Date of Award

Spring 2001

Document Type


Degree Name

Doctor of Philosophy (PhD)


Civil & Environmental Engineering


Environmental Engineering

Committee Director

Gary C. Schafran

Committee Member

William A. Drewry

Committee Member

John R. Donat


The inorganic anions fluoride, sulfate, and orthophosphate are ubiquitous substances in aqueous environments. These chemicals are also applied in drinking water treatment processes where fluoridation, coagulation with sulfate-based metal salts, or the use of passivating corrosion inhibitors or sequestering agents is practiced. If these ions are present at elevated levels in raw waters or added in the treatment train at points other than directly before entering a finished water reservoir, they can exert a negative influence on the removal of particles and natural organic matter.

Although the water chemistry of these inorganic ions seems to be well understood, their potential effects on the surface chemistry of coagulated particles and their ability to compete with organic anions for aluminum hydrolysis products in water treatment has not received much attention.

In the present work, bench and pilot-scale studies were conducted that indicated that removal of particles and natural organic matter by coagulation with alum is substantially decreased when fluoride is present in the raw water or added at concentrations typically used in water treatment plants. The application of fluoride in this manner also resulted in a tenfold increase in finished water aluminum concentrations. Batch adsorption experiments and surface complexation modeling showed that fluoride does not directly impact particle charge suggesting that its primary influence is the ability to form soluble complexes with aluminum.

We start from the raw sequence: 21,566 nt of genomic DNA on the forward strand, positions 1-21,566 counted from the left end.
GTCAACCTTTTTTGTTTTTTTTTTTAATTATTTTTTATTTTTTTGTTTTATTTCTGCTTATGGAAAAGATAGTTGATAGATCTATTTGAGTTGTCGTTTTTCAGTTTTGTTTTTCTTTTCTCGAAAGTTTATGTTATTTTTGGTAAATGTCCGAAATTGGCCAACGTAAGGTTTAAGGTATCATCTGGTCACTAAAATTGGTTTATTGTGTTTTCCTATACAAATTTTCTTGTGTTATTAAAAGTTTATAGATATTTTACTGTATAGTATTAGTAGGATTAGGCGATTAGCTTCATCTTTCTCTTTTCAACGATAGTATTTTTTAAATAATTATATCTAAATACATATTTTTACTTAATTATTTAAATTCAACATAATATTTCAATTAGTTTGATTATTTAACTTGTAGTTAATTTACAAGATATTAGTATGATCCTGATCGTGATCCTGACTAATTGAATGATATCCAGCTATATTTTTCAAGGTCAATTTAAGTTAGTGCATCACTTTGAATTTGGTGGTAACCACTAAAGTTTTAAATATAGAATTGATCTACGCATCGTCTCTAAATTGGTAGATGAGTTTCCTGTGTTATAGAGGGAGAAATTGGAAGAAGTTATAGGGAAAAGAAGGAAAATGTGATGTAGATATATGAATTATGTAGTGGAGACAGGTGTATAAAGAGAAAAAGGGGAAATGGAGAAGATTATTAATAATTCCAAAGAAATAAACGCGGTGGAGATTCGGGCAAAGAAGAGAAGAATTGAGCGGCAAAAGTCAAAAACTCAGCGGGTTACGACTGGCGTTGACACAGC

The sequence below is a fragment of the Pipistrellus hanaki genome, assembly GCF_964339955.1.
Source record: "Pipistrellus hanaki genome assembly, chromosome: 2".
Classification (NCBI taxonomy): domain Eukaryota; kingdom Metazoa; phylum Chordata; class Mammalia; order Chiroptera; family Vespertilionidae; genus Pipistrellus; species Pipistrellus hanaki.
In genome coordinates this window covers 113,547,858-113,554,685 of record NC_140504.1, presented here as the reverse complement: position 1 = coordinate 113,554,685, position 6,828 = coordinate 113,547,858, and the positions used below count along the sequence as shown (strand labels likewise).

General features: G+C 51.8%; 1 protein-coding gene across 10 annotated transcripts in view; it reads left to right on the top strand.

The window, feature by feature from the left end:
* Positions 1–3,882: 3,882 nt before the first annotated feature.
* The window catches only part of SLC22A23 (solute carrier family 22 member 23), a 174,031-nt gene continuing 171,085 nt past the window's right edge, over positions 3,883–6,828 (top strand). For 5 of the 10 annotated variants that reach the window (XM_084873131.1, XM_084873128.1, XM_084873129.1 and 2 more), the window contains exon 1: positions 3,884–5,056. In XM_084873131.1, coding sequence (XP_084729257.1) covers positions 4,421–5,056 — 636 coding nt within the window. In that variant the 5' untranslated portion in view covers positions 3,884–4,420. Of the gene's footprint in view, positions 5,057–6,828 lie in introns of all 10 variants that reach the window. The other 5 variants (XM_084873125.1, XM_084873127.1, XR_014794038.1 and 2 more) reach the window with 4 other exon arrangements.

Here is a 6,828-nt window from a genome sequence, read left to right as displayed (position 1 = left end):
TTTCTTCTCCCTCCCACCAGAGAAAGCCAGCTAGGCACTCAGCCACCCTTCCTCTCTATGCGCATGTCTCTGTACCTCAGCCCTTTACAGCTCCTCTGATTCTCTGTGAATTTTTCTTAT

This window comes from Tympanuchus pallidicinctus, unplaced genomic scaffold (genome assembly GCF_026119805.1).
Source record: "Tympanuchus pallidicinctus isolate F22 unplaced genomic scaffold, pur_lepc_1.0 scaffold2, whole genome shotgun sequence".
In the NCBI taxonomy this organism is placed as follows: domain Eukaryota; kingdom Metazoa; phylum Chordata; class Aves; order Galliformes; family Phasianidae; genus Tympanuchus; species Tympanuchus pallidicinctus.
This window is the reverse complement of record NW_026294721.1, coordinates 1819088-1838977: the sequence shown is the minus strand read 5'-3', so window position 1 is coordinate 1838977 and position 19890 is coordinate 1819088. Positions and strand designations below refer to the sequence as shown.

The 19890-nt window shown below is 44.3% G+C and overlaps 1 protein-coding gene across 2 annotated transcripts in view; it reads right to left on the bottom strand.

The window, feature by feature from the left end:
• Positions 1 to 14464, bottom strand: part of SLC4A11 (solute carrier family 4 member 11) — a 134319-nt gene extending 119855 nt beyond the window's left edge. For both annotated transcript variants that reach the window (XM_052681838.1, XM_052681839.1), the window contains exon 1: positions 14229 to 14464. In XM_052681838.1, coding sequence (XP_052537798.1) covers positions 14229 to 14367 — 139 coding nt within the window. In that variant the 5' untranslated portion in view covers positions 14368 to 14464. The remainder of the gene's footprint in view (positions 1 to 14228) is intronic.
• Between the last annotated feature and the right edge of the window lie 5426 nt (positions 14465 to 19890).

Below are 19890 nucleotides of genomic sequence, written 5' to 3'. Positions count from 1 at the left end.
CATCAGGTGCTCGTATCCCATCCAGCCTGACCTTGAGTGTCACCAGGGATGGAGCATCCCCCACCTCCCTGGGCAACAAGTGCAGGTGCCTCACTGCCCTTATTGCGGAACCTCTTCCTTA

Although the batch adsorption experiments indicated that sulfate can compete with organic acids for adsorption to positively charged aluminum floc, jar tests did not yield conclusive evidence that this ion has a considerable influence on turbidity and natural organic matter removal. Sulfate primarily interacts with aluminum hydroxide by electrostatic attraction which has the beneficial effect of limiting the positive surface charge of aluminum hydroxide particles.

Orthophosphate was found to form negatively charged surface complexes on aluminum hydroxide and can thus affect particle charge and stability. It also competed strongly with organic matter for adsorption sites, where both fluoride and sulfate at similar concentrations did not have any perceptible influence.

A surface complexation model was developed from experimental data that enables prediction of the effects that inorganic and organic anions exert during coagulation with alum. The model simulated the effects of orthophosphate and fluoride well but overpredicted the influence of sulfate on the adsorption of organic acids to aluminum hydroxide.


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